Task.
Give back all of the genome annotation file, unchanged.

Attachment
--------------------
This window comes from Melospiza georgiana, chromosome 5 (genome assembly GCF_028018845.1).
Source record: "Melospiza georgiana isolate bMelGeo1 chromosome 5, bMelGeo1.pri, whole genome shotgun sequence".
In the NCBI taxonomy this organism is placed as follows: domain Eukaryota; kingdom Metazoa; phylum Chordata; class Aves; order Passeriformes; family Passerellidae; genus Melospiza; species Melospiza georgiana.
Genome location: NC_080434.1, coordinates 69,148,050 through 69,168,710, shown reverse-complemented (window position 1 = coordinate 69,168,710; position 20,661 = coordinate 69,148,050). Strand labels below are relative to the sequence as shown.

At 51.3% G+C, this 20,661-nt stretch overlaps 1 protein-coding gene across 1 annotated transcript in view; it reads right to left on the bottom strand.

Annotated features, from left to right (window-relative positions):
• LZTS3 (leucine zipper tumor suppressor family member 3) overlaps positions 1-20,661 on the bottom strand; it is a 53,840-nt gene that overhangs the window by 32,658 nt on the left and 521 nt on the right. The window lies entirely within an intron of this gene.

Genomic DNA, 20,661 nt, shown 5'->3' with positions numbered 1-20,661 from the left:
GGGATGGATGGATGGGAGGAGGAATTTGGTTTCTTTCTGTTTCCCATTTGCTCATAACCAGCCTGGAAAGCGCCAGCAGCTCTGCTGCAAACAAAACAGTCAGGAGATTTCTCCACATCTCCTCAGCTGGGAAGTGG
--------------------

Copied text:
This window comes from Melospiza georgiana, chromosome 5 (genome assembly GCF_028018845.1).
Source record: "Melospiza georgiana isolate bMelGeo1 chromosome 5, bMelGeo1.pri, whole genome shotgun sequence".
In the NCBI taxonomy this organism is placed as follows: domain Eukaryota; kingdom Metazoa; phylum Chordata; class Aves; order Passeriformes; family Passerellidae; genus Melospiza; species Melospiza georgiana.
Genome location: NC_080434.1, coordinates 69,148,050 through 69,168,710, shown reverse-complemented (window position 1 = coordinate 69,168,710; position 20,661 = coordinate 69,148,050). Strand labels below are relative to the sequence as shown.

At 51.3% G+C, this 20,661-nt stretch overlaps 1 protein-coding gene across 1 annotated transcript in view; it reads right to left on the bottom strand.

Annotated features, from left to right (window-relative positions):
• LZTS3 (leucine zipper tumor suppressor family member 3) overlaps positions 1-20,661 on the bottom strand; it is a 53,840-nt gene that overhangs the window by 32,658 nt on the left and 521 nt on the right. The window lies entirely within an intron of this gene.

Genomic DNA, 20,661 nt, shown 5'->3' with positions numbered 1-20,661 from the left:
GGGATGGATGGATGGGAGGAGGAATTTGGTTTCTTTCTGTTTCCCATTTGCTCATAACCAGCCTGGAAAGCGCCAGCAGCTCTGCTGCAAACAAAACAGTCAGGAGATTTCTCCACATCTCCTCAGCTGGGAAGTGG